MUSIC Jessie Lasaten
Still suggestion for Motion Painting No. 1:
still for royal hunt of the sun
Additions to Hellcats
SCR Park Hye-Ryeon,Hyeon-su Kim,Soo-ah Kim
ED Sun-min Kim
Additions to Terror Taxi
ED Sang-beom Kim
PROD Jun-ik Lee
Profile pictures for actors:
Stills for Louis C.K Chewed Up :
Still suggestion for The Soul keeper
Bio:There are basically three categories of Bill Zebub’s movies; comedy, horror, and documentary. But these sometimes mingle as one. No matter which movie you select, you will hold a hybrid in your hand.
Until 2010, Bill Zebub has only produced movies for himself, and he only shoots movies which he personally writes. (In 2010 he shot a movie for ROUGH PICTURES). Bill Zebub’s “personal-experimentation” approach to movies has the consequence of his movies being hated by most viewers.
Quote: I’m not a cinematographer, I don’t shoot these movies to be a piece of cinema, I shoot it so perverts give me money.
Anna Negri was born in Venice, Italy. At eighteen, she moved to Paris where she began working as assistant to various directors including Nagisa Oshima. She studied at the Fine Arts Academy in Groningen, Holland, before going to live and study in London. Negri obtained a degree in film from London College, and a Masters at the Royal College of Arts. She then began working with British television as a director for Channel 4 programming. In 1998, she returned to Italy to work on her first feature, In The Beginning There Was Underwear (In Principio Erano Le Mutande), which she also wrote. The film premiered at the 1999 Berlin Film Festival, and won first prize at the N.I.C.E. Festival (New York – San Francisco) during the same year. Good Morning Heartache is her second feature film.
Still suggestion for Ginger and cinnamon
Original title Dillo con parole mie
In the page created for Trial on the Street (http://mubi.com/films/trial-on-the-street), the full name of the actor is Ali Asghar Tabasi, currently divided into two separate entries. It might have been my fault while submitting the data to put a comma between “Ali Asghar” and “Tabasi” by mistake. Here is his filmography on IMDB:
Still suggestions for The Return of Sister Street Fighter : (http://mubi.com/films/sister-street-fighter-the-return-of-sister-street-fighter)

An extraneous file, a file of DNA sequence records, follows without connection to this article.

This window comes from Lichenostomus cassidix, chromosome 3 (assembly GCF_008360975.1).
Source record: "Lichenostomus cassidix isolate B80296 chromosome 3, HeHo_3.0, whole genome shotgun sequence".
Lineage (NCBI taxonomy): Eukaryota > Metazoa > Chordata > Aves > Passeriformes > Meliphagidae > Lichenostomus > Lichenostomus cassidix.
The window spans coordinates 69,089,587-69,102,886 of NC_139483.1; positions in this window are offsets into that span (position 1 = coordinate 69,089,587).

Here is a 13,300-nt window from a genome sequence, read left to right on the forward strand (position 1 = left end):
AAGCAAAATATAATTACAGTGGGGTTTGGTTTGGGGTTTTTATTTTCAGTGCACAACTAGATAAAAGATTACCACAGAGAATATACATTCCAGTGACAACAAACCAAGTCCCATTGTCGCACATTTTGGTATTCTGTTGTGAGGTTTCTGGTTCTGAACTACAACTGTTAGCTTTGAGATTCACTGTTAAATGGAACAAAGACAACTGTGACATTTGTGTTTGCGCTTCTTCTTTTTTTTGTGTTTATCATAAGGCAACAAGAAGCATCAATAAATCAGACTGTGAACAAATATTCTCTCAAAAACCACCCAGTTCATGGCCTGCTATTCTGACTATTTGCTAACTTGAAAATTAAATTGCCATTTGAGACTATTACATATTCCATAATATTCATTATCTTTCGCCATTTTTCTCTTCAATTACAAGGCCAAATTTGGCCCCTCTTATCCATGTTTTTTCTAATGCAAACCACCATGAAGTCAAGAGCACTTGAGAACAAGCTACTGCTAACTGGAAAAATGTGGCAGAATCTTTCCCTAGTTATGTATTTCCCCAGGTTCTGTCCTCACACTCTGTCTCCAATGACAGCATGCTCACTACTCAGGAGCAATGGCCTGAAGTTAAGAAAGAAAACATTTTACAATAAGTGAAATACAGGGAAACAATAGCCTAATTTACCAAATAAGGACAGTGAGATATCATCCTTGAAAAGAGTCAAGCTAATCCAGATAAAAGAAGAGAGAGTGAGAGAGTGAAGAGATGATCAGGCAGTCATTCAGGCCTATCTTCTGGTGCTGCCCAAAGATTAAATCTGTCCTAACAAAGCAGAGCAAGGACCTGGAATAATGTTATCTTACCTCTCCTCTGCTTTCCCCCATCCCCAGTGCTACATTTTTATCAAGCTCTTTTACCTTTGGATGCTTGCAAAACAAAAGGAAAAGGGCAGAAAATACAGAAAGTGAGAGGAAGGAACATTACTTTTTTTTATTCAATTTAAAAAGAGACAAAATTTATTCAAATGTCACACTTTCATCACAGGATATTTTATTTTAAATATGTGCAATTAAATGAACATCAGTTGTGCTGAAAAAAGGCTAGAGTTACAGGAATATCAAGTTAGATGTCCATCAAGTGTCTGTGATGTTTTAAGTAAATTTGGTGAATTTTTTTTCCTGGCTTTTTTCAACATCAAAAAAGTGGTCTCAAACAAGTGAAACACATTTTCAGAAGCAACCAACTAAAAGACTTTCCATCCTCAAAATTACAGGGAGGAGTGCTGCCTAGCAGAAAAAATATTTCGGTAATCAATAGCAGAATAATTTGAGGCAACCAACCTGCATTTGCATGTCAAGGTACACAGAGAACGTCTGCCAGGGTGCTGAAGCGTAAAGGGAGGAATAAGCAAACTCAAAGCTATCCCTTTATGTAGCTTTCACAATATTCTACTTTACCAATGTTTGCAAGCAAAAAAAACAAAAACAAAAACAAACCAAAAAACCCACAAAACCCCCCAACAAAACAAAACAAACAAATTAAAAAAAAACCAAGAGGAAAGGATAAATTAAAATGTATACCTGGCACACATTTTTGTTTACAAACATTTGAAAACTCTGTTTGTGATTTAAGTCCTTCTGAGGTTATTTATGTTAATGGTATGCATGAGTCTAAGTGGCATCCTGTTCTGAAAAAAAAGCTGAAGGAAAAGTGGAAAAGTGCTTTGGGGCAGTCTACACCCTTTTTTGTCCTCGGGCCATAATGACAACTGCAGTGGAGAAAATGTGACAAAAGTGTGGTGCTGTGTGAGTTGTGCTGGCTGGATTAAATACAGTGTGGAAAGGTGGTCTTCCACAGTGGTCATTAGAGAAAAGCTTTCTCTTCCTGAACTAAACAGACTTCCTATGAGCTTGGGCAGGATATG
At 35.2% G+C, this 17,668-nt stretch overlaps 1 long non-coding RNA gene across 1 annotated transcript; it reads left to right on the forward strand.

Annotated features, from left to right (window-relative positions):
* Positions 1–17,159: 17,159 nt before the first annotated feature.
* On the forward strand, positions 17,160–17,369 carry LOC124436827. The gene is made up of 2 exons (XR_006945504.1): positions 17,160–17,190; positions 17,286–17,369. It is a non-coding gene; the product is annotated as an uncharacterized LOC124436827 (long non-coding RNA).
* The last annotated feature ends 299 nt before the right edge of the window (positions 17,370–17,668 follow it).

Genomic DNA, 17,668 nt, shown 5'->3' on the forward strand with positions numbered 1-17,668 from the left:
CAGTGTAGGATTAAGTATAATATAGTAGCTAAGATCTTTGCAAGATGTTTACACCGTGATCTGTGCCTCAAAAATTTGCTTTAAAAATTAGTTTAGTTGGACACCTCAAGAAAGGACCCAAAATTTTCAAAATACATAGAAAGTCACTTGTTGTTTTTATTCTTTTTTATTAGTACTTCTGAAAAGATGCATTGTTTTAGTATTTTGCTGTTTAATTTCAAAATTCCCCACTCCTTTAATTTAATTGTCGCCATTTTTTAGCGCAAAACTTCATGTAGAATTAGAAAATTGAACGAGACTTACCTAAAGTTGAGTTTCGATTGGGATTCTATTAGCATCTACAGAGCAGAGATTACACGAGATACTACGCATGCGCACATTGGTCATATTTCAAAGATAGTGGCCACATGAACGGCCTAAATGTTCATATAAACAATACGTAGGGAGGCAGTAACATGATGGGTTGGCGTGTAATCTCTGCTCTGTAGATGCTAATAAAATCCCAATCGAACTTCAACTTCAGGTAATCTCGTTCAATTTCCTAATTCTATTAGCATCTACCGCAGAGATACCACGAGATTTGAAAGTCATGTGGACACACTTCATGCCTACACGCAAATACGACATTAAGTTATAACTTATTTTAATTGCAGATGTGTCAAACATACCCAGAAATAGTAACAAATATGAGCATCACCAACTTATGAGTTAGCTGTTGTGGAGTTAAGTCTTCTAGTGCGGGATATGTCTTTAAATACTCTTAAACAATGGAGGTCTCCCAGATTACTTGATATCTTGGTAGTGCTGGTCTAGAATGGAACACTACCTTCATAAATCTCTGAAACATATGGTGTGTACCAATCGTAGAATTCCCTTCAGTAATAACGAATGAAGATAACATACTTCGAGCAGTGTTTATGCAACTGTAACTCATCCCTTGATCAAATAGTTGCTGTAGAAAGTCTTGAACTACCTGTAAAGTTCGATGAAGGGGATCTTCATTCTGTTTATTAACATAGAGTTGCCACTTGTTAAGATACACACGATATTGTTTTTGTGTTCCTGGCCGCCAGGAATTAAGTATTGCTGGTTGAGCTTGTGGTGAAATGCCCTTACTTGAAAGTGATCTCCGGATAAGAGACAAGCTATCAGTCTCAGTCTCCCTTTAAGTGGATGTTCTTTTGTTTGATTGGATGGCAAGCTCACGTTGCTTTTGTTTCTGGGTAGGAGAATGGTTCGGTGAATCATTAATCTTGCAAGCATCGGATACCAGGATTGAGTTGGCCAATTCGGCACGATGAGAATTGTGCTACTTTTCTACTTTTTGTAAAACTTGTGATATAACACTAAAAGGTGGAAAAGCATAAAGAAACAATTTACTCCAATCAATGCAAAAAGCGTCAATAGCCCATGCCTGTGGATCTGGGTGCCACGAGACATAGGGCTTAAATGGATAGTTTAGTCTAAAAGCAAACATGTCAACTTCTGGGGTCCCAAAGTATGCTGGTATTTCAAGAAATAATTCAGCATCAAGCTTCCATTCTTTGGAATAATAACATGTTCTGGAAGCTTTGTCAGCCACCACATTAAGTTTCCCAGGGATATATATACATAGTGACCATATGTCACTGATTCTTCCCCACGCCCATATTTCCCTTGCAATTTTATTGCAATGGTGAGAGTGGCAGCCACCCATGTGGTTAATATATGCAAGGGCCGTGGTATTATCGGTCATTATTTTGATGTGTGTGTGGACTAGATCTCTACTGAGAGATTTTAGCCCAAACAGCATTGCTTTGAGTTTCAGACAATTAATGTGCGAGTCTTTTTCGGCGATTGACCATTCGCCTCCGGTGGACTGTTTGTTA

Giuseppe Bertolucci (Parma, 27 febbraio 1947) è un regista e sceneggiatore italiano.
Figlio del poeta Attilio, muove i primi passi nel mondo del cinema facendo da aiuto del fratello maggiore Bernardo nel film La strategia del ragno (1970) per esordire l’anno dopo come regista nel mediometraggio I poveri muoiono prima.
Nel 1975, assieme al fratello Bernardo e a Franco Arcalli, scrive la sceneggiatura di Novecento. Nello stesso anno scrive il monologo teatrale Cioni Mario di Gaspare fu Giulia per Roberto Benigni, da cui verrà tratto il film del 1977 Berlinguer ti voglio bene. Lavora alle sceneggiature di La luna di Bernardo Bertolucci, Tu mi turbi di Benigni, Non ci resta che piangere di Benigni e Massimo Troisi.
Nel 1984 gira Segreti segreti, con un grande cast femminile; nel 1988 dirige Diego Abatantuono, Paolo Rossi e Laura Betti ne I cammelli. Nel 1994 è la volta del film Troppo sole, con una multiforme Sabina Guzzanti. Nel 1999 dirige Il dolce rumore della vita con Francesca Neri e nel 2001 L’amore probabilmente, girato in digitale.
Attualmente presiede la Cineteca di Bologna.
Profile information for Danis Tanović:
Danis Tanović was born in 1969 in Zenica, former Yugoslavia, today Bosnia & Herzegovina.
After a diploma in civil engineering, he studied piano at the Academy of Theatre
Arts and film at the Sarajevo Film Academy and then spent two years on the frontline
filming for the army. In 1994 Tanović emigrated to Belgium to continue his film
studies. He has directed No Man’s Land (2001) – Best Foreign Language film at the
Academy Awards, Hell (2005) and Triage (2009). Cirkus Columbia has been selected
as the Bosnian entry for Best Foreign Language film at the Academy Awards 2011.
-Göteborg International Film Festival
When reading a script, I try to find the essence of each scene and what it can contribute to the subject as a whole. I then dream about my film. I work while lying down on my sofa, as if at a session with a psychoanalyst. Danis, the patient, relates his story to Tanovic, the psychologist. Visions appear to me with such precision that I can then shoot and edit them very quickly.
TWO PAGE FOR THE SAME DIRECTOR!!!!
http://mubi.com/cast_members/135712 — This is the good page, with the name spelled all right, the picture and the bio.
http://mubi.com/cast_members/314309 — This one is misspelled and the tow movies on this one should be moved on the other one.
The correct surname of this actor is Nasser. Check it out here: